A place of OKness

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[1) Knowing your story, 2) Dazzling yourself, 3) A place of OKness]

In The Core of Belonging, an extraordinary episode on the SoundsTrue podcast, Zen priest Reverend angel Kyodo Williams defines belonging as something which is internal not external.

Belonging belongs to you

Rev angel Kyodo williams

Normally, someone outside of us decides whether we belong, how we belong, and to whom we belong, be it a spiritual leader, a family member, a workplace colleague, a friend in a group and so on. We then internalise their decisions and believe them as if they are facts, as if they are true. And, because connection is a reward in and of itself, the idea of being disconnected, of not belonging somewhere, or to someone, is completely devastating, causing pain which may last a lifetime.

We are shaped by our sense of belonging, whether we like it or not, and by the culture of which we are, or are not, a part. And, even though culture is learnt, not inherited, it influences our biology, our behaviour, and our individuality. This is why the word culture is often used interchangeably with nation, race, ethnicity, identity and community.

In other words, the stories we tell ourselves and the stories other people tell us about ourselves have the power to change us at a cellular level, which is why we must be in charge of writing our own stories, they belong to us. No one else should have the power to change us through story and defining who we are.

Rev angel says: I’m black, I’m female, I’m queer, I have a disability, I’ve got all the little markers for being out group, marginalized, oppressed, and all of the things, and so, she developed a practice in which she could belong to herself which was not about other people defining who she was, or what she could do, or what she was allowed to have, or where she could be. We have been taught that somehow our belonging is predicated on what someone else says. And I think that that is faulty and we need to return to ourselves and be able to have that… and that is most essential for people that feel themselves marginalized in all sorts of ways.

She found that the practice she developed consistently allowed people to get underneath the wounds and ways that families, communities, societies and institutions did not create a space of belonging for them. As once we acknowledge to ourselves the hurt that we carry from not belonging, a lot of the pain we carry dissipates. It is a self-practice of releasing ourselves from the dynamic in which we’re wanting something from the other person that we can’t necessarily ever get.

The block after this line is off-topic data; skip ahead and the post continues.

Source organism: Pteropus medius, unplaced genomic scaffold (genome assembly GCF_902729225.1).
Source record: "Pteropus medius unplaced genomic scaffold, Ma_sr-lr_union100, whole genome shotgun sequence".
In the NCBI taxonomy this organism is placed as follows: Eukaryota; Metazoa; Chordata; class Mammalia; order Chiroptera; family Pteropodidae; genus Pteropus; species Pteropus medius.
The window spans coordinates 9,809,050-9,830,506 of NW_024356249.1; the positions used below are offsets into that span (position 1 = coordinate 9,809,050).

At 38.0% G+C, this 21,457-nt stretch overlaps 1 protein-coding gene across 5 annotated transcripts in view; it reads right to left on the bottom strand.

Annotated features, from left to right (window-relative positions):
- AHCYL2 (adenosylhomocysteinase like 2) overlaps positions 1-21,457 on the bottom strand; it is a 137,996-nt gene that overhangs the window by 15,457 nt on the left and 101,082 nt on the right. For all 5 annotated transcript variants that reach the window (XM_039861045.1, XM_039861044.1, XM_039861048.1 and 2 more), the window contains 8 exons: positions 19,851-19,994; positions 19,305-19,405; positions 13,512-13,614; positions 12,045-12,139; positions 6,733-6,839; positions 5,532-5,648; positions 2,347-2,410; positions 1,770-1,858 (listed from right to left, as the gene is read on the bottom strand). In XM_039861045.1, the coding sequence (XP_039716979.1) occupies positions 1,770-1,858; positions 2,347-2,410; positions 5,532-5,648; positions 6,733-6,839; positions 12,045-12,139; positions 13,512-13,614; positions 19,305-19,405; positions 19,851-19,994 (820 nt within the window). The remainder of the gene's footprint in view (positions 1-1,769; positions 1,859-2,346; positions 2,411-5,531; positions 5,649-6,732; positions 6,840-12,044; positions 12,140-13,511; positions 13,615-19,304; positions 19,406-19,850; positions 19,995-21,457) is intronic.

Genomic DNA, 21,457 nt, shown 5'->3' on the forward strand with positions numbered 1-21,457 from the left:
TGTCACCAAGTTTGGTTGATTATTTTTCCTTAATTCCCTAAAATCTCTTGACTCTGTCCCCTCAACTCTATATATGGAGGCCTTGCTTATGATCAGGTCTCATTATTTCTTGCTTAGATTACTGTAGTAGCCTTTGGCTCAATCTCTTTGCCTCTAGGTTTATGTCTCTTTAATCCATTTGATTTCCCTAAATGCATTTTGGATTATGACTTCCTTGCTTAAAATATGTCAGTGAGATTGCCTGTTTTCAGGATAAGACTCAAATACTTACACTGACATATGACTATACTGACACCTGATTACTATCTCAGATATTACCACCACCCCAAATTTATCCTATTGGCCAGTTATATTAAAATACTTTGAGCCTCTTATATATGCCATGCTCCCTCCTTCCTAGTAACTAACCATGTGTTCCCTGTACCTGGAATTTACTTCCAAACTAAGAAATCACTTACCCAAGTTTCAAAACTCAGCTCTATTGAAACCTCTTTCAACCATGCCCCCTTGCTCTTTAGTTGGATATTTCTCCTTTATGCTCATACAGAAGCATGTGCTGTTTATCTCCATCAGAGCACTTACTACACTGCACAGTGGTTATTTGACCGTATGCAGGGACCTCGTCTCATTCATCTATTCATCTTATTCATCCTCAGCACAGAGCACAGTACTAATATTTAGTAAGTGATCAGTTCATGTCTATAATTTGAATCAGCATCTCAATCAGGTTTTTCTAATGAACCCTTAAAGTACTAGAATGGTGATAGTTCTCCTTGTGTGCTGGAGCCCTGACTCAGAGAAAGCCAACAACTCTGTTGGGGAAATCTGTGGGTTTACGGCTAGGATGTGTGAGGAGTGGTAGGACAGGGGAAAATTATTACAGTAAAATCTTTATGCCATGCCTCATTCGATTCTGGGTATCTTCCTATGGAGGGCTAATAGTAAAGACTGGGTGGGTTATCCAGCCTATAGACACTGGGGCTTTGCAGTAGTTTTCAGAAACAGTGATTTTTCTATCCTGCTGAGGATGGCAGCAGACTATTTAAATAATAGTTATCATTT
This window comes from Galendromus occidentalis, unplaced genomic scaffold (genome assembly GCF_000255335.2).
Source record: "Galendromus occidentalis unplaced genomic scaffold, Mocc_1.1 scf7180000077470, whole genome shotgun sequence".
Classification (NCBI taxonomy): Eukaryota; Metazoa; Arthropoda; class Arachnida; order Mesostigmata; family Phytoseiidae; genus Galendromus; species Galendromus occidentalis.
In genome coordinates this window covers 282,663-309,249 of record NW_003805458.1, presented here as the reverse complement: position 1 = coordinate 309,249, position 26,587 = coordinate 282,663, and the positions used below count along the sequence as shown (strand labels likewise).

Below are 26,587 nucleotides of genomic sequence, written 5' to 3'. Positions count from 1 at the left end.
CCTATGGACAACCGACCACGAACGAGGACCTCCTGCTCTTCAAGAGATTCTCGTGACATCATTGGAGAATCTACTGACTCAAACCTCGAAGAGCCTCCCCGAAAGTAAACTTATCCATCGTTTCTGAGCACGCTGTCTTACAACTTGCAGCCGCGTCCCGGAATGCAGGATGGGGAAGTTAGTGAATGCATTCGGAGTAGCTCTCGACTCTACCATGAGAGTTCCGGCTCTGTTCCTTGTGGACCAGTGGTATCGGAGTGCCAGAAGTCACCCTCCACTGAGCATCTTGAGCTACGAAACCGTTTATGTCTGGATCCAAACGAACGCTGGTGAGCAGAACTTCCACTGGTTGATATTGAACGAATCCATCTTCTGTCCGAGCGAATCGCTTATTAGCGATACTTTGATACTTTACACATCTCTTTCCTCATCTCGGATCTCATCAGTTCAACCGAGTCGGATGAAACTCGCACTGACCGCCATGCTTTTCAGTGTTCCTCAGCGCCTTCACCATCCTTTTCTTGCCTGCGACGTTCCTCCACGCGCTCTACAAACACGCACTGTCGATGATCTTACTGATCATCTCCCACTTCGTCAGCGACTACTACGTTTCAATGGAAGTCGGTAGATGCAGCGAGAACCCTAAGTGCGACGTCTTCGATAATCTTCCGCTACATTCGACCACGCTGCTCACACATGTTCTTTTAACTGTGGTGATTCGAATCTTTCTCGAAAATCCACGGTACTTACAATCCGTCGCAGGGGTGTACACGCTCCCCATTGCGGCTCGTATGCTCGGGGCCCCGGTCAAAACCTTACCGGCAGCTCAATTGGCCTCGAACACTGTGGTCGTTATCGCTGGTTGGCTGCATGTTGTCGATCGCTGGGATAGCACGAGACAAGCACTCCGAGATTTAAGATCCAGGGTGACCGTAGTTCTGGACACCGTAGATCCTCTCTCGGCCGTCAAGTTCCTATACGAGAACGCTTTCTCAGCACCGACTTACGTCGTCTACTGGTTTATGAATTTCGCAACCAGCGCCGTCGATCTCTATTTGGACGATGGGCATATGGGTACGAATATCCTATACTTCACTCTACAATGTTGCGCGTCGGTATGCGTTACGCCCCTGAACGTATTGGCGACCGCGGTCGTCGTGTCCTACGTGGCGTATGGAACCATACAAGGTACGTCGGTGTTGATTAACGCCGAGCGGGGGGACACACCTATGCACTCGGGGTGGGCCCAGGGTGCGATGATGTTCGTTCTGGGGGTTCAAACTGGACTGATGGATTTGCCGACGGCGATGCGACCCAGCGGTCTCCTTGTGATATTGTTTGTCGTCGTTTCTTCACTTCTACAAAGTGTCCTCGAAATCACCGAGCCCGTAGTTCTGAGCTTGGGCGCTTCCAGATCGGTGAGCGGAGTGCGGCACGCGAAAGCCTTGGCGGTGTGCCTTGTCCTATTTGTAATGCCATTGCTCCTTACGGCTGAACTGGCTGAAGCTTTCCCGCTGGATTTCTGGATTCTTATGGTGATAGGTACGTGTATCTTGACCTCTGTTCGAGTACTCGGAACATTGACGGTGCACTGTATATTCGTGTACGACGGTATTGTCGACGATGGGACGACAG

The practice itself is very simple but so powerful. We sit down and take a moment to breathe into the lower belly, by thinking about any a point just below the navel and refer to it in our minds as the point, and then we just breathe. Naturally, our minds will wander so we just take another breath and take our minds back to point. We don’t judge, or name, or do anything, we just take another breath and return to point. Psychologically it is freeing to sit with a busy mind which we accept and not judge. Physiologically, by breathing into our bodies and in particular our parasympathetic nervous system, we are signally to our bodies that we are okay. We are cultivating a sense of OKness.

It might take some time, and there may be some resistance or tightness, at which point we step back and be gentle with ourselves and relax and try again later. But with a couple of minutes each day, we can establish a practice of recognising our personal inherent internal OKness. This is what Rev angel calls it. It is a reference point to which each person can return and from that point of reference, they can decide what is okay and what isn’t in any given situation: I’m OK, this is OK, this being is okay, this person is okay, this moment is okay.

Rev angel says as we practise we will get to a point that even when there is sadness and circumstances outside of someone’s skin, there still is, a sense of residual OKayness. With practise, we generate a feeling and a quality of belonging to ourselves and we have a practice that is entirely our own so that when we go out into the world and things feel shaky – say, someone is threatening our sense of belonging to a group or to a situation, an institution, a sitting group – we still have sense of belonging to ourselves with us all the time. It doesn’t leave us because it is us. 

Rev angel says that when people ask her: How do I recognise my OKness? How do I know I am doing it right? She tells them that we just know, instinctively, like falling in love, no one tells us we are in love, we just know how we feel. This is because the only truth is in the body, the body we inhabit.

The body is where we live and from that physiological reference point, we can clarify the externals goings on as external and see what is happening internally, and instead of responding to external events with stress and fear and resistance, there is an actual point of reference: How is this for me? And, everything else is distraction.

We belong to ourselves. It is inherent and it cannot be taken away, and from there, we are free to tell our stories from a place of OKness, our way, for our own benefit, and in this way, we benefit us all, everyone.


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